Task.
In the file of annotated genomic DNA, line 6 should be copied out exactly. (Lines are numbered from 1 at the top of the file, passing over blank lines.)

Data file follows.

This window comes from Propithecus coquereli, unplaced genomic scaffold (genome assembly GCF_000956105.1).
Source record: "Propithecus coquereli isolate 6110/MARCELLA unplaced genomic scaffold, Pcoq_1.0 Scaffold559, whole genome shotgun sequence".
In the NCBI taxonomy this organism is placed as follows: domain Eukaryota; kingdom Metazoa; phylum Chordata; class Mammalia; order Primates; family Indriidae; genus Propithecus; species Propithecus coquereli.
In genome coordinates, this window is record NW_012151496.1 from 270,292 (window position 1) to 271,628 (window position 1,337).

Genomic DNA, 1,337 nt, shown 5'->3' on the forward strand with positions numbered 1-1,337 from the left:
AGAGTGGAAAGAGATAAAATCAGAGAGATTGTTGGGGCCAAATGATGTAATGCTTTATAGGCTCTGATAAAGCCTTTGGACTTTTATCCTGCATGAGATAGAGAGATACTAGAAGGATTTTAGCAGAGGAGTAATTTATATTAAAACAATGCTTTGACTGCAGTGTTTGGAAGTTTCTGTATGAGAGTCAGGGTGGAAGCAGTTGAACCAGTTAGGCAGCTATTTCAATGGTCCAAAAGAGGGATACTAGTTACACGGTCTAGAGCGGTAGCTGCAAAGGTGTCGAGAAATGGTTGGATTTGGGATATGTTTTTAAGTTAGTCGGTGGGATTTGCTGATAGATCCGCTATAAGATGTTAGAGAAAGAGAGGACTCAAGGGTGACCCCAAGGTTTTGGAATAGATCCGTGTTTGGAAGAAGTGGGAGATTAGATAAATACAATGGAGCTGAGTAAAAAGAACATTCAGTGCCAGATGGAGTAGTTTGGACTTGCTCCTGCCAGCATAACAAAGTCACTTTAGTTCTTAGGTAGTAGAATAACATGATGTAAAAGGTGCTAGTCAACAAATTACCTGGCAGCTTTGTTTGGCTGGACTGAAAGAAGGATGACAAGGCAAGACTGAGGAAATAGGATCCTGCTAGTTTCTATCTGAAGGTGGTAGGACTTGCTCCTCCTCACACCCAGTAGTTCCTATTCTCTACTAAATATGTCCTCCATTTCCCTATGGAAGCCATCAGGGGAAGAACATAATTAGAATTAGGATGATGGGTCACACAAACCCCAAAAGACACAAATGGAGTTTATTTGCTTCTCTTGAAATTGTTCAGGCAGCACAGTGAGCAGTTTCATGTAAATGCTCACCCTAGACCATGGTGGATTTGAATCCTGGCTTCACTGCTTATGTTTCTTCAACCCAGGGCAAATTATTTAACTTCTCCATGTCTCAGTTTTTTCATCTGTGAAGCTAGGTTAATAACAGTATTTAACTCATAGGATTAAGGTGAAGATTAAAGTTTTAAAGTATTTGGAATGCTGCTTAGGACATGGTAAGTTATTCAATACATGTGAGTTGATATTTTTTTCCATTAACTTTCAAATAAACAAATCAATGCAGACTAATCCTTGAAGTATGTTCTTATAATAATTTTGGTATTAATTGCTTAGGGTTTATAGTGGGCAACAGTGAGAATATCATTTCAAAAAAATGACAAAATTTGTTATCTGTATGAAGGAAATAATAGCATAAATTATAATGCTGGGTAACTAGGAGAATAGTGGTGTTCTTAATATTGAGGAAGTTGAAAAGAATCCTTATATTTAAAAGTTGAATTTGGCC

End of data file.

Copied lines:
AGAGTGGAAAGAGATAAAATCAGAGAGATTGTTGGGGCCAAATGATGTAATGCTTTATAGGCTCTGATAAAGCCTTTGGACTTTTATCCTGCATGAGATAGAGAGATACTAGAAGGATTTTAGCAGAGGAGTAATTTATATTAAAACAATGCTTTGACTGCAGTGTTTGGAAGTTTCTGTATGAGAGTCAGGGTGGAAGCAGTTGAACCAGTTAGGCAGCTATTTCAATGGTCCAAAAGAGGGATACTAGTTACACGGTCTAGAGCGGTAGCTGCAAAGGTGTCGAGAAATGGTTGGATTTGGGATATGTTTTTAAGTTAGTCGGTGGGATTTGCTGATAGATCCGCTATAAGATGTTAGAGAAAGAGAGGACTCAAGGGTGACCCCAAGGTTTTGGAATAGATCCGTGTTTGGAAGAAGTGGGAGATTAGATAAATACAATGGAGCTGAGTAAAAAGAACATTCAGTGCCAGATGGAGTAGTTTGGACTTGCTCCTGCCAGCATAACAAAGTCACTTTAGTTCTTAGGTAGTAGAATAACATGATGTAAAAGGTGCTAGTCAACAAATTACCTGGCAGCTTTGTTTGGCTGGACTGAAAGAAGGATGACAAGGCAAGACTGAGGAAATAGGATCCTGCTAGTTTCTATCTGAAGGTGGTAGGACTTGCTCCTCCTCACACCCAGTAGTTCCTATTCTCTACTAAATATGTCCTCCATTTCCCTATGGAAGCCATCAGGGGAAGAACATAATTAGAATTAGGATGATGGGTCACACAAACCCCAAAAGACACAAATGGAGTTTATTTGCTTCTCTTGAAATTGTTCAGGCAGCACAGTGAGCAGTTTCATGTAAATGCTCACCCTAGACCATGGTGGATTTGAATCCTGGCTTCACTGCTTATGTTTCTTCAACCCAGGGCAAATTATTTAACTTCTCCATGTCTCAGTTTTTTCATCTGTGAAGCTAGGTTAATAACAGTATTTAACTCATAGGATTAAGGTGAAGATTAAAGTTTTAAAGTATTTGGAATGCTGCTTAGGACATGGTAAGTTATTCAATACATGTGAGTTGATATTTTTTTCCATTAACTTTCAAATAAACAAATCAATGCAGACTAATCCTTGAAGTATGTTCTTATAATAATTTTGGTATTAATTGCTTAGGGTTTATAGTGGGCAACAGTGAGAATATCATTTCAAAAAAATGACAAAATTTGTTATCTGTATGAAGGAAATAATAGCATAAATTATAATGCTGGGTAACTAGGAGAATAGTGGTGTTCTTAATATTGAGGAAGTTGAAAAGAATCCTTATATTTAAAAGTTGAATTTGGCC